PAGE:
Archive for July, 2011

Inwood Launch

Have you ever been to Inwood Hill Park? It’s beautiful. And damned interesting. It’s as close to what Manhattan was like for millennia. Glacial scarred rocks, caves, the last salt marsh of the island, and, arguably, virgin forest. Can’t remember the last time I ever heard anything claiming to be a virgin.

I had recently tossed one from the developed nose of the island, so it seemed a good time to pitch one from the (relatively) untouched tail of the island. Apparently this is also where the infamous sale of Manhattan took place. Used to be a big tulip tree marking the spot. Now there’s just a big rock with a plaque. The history of this city is amazing – natural and manmade. Here’s another book to consider –
A nice book as an overview and introduction to the plants, animals, ecosystems, and parks of the city. I did a map for them and although they spelled my name wrong, they thanked me before Michael Bloomberg in the acknowledgements. So we’ll call it even.

It was a brilliant day and I wrangled my friends Eddie and Allison to make the trek with me. Allison had lived in Inwood years back, so she was an excellent guide. We wound our way through the hills of the park and looked for a suitable launching point. I had wanted to do it around Spuyten Duyvil. I know the currents there are screwy and I was curious as to what the bottle would do. Get caught in a whirlpool or something? We thought about crossing the railroad tracks to a good spot, but then didn’t feel up to scaling the fence. Or getting run over by the train. Probably the only thing Amtrak is able to accomplish with efficiency.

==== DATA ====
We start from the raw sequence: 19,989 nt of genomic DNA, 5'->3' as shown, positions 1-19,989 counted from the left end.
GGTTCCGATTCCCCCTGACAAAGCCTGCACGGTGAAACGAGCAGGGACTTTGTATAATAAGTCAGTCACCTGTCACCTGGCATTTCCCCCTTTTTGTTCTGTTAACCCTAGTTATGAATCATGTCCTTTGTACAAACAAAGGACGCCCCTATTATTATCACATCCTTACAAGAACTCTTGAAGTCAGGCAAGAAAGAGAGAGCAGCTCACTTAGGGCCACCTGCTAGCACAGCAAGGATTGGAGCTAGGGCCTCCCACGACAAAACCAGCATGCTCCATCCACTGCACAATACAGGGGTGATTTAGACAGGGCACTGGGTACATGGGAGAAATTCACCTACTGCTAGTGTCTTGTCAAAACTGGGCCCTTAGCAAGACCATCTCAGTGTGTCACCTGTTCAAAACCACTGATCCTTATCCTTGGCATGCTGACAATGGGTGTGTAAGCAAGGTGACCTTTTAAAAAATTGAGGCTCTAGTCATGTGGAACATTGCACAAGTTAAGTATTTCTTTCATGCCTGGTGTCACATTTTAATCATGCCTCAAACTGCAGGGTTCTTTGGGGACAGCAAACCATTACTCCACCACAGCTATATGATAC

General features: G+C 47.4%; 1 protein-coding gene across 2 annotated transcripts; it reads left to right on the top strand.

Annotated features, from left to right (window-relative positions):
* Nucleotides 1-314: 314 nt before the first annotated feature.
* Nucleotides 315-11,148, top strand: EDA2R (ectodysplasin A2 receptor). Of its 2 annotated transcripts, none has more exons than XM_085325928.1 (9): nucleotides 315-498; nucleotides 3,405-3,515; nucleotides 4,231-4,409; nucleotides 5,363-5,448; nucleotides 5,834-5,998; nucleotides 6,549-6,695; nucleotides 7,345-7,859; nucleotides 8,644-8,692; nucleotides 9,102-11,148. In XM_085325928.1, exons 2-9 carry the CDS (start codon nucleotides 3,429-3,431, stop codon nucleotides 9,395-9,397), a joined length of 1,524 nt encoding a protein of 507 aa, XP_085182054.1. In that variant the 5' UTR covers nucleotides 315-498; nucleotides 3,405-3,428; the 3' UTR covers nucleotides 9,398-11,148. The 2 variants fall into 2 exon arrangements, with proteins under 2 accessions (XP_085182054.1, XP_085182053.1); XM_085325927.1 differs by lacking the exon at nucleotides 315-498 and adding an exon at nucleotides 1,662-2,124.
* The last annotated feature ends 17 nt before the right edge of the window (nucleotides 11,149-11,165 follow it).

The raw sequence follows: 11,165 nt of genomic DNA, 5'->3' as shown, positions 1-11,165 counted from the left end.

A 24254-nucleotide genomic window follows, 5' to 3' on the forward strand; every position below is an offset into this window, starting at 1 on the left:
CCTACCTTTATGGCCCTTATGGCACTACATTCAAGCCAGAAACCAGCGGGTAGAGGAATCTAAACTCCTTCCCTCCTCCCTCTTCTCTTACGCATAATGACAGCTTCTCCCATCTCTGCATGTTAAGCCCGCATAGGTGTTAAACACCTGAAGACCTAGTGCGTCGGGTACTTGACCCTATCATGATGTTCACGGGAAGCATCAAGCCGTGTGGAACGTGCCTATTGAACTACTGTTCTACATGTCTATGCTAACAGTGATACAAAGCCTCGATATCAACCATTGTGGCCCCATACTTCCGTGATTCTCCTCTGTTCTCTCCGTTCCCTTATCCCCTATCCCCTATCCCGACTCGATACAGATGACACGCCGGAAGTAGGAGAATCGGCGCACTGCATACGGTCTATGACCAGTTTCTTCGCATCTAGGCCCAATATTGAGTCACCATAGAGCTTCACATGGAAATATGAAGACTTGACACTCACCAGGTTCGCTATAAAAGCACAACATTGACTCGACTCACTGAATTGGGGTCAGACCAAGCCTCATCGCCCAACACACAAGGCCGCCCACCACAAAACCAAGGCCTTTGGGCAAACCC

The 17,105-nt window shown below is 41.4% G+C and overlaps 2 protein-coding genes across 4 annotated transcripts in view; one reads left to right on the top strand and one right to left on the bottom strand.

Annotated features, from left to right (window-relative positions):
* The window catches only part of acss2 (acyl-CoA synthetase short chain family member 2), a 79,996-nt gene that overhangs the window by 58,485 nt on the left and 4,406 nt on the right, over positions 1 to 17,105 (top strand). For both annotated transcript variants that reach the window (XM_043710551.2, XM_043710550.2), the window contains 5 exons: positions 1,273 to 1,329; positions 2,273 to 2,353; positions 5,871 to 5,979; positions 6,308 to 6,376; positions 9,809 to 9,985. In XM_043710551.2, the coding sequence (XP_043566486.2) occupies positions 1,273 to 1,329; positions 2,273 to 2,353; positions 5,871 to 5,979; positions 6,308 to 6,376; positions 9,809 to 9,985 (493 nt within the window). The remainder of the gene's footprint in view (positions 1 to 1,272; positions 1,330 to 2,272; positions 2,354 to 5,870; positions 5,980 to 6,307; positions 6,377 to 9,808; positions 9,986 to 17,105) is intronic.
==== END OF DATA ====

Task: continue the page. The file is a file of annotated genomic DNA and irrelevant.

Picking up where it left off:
It was feeling very “Stand By Me” with the three of us. We didn’t see a dead body, but I did see something scarier on the way up – a shirtless white guy with dreadlocks. Is it too much to ask that white people stop having dreadlocks? He was of that “active hippie” variety which I thought had died out. He was quite concerned with showing off his abdomen and I thought he was going to capoeira his way right onto the train. Thankfully, we were spared.

We wandered south and found a very nice spot under a tree by the river with the New Jersey (pride swelling) Palisades as a backdrop.

The tide was heading out and when I tossed the bottle I wasn’t sure where it was going to go. The surface of the water looked very current-confused, and to my surprise it started drifting upstream steadily.

There’s a Ring-billed Gull in this one.

I was hoping the bottle wouldn’t head back in and crack on the rocks when something far more interesting came along. A parakeet. He landed on the rocks and was sort of playing (dying?) in the river.

He didn’t seem to have much in the way of street smarts, and in fact looked more like a snack for a feral cat. Allison is really good at rescuing things, so she set about doing just that.

Allison has an African Grey Parrot named Fidel. I’ve always been creeped out by the idea of a pet that can outlive you with one wing tied behind its back, but she gets a kick out of him. I’ll admit he’s got a nice tail and is pretty funny when he regurgitates sounds from The Real Housewives and moving trucks at the same time.